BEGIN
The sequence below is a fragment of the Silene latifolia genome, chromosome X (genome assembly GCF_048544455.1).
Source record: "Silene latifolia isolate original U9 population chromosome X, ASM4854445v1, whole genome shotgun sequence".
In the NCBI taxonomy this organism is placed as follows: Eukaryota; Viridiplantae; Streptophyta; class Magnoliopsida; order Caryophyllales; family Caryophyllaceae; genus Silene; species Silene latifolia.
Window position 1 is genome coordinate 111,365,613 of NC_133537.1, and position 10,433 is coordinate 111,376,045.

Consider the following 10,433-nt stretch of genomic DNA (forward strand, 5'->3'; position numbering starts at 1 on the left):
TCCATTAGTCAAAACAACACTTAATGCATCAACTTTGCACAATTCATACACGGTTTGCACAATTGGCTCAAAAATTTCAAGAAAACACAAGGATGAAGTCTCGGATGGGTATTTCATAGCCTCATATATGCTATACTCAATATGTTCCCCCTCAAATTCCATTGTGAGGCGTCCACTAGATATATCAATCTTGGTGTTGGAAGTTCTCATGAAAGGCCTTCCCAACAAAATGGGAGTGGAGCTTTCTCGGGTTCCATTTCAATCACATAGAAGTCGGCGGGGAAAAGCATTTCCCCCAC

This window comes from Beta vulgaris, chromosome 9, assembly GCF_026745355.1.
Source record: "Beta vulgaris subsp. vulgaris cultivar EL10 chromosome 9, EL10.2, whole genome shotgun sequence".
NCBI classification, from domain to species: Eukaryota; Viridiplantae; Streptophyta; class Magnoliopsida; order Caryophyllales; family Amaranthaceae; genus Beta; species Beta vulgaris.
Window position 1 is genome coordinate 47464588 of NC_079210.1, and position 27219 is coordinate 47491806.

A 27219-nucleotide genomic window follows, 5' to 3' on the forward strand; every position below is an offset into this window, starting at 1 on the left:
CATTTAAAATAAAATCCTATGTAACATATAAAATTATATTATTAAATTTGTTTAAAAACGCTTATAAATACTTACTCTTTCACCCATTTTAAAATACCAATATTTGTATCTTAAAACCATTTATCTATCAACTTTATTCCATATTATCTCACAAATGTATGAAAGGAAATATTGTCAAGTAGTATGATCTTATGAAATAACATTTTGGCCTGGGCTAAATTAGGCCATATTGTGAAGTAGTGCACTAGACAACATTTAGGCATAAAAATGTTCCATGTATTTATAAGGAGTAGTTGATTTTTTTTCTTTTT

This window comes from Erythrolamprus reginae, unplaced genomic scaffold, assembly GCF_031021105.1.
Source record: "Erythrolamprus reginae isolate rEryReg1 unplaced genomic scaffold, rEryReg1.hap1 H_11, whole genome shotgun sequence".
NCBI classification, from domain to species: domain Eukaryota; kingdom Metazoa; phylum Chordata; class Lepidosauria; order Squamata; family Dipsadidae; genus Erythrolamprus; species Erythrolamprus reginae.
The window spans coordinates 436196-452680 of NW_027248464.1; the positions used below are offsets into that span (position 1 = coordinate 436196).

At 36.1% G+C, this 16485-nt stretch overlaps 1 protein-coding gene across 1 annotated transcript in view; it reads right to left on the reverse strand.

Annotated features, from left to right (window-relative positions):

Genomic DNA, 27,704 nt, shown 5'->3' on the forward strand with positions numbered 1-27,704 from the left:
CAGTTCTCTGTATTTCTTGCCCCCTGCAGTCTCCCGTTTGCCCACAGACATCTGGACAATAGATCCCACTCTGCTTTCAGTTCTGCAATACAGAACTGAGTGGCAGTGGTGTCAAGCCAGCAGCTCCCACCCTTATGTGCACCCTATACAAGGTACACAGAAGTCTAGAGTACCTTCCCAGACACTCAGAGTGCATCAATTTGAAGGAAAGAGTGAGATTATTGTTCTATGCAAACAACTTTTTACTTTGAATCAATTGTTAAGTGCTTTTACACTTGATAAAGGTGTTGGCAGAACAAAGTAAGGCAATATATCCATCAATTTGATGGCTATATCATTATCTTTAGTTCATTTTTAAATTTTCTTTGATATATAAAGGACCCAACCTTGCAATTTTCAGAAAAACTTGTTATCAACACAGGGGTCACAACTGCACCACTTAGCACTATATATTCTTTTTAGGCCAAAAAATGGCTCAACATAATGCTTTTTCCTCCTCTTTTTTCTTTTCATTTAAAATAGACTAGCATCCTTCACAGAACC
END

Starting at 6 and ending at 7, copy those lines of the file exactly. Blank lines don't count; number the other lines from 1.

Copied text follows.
TCCATTAGTCAAAACAACACTTAATGCATCAACTTTGCACAATTCATACACGGTTTGCACAATTGGCTCAAAAATTTCAAGAAAACACAAGGATGAAGTCTCGGATGGGTATTTCATAGCCTCATATATGCTATACTCAATATGTTCCCCCTCAAATTCCATTGTGAGGCGTCCACTAGATATATCAATCTTGGTGTTGGAAGTTCTCATGAAAGGCCTTCCCAACAAAATGGGAGTGGAGCTTTCTCGGGTTCCATTTCAATCACATAGAAGTCGGCGGGGAAAAGCATTTCCCCCAC

This window comes from Beta vulgaris, chromosome 9, assembly GCF_026745355.1.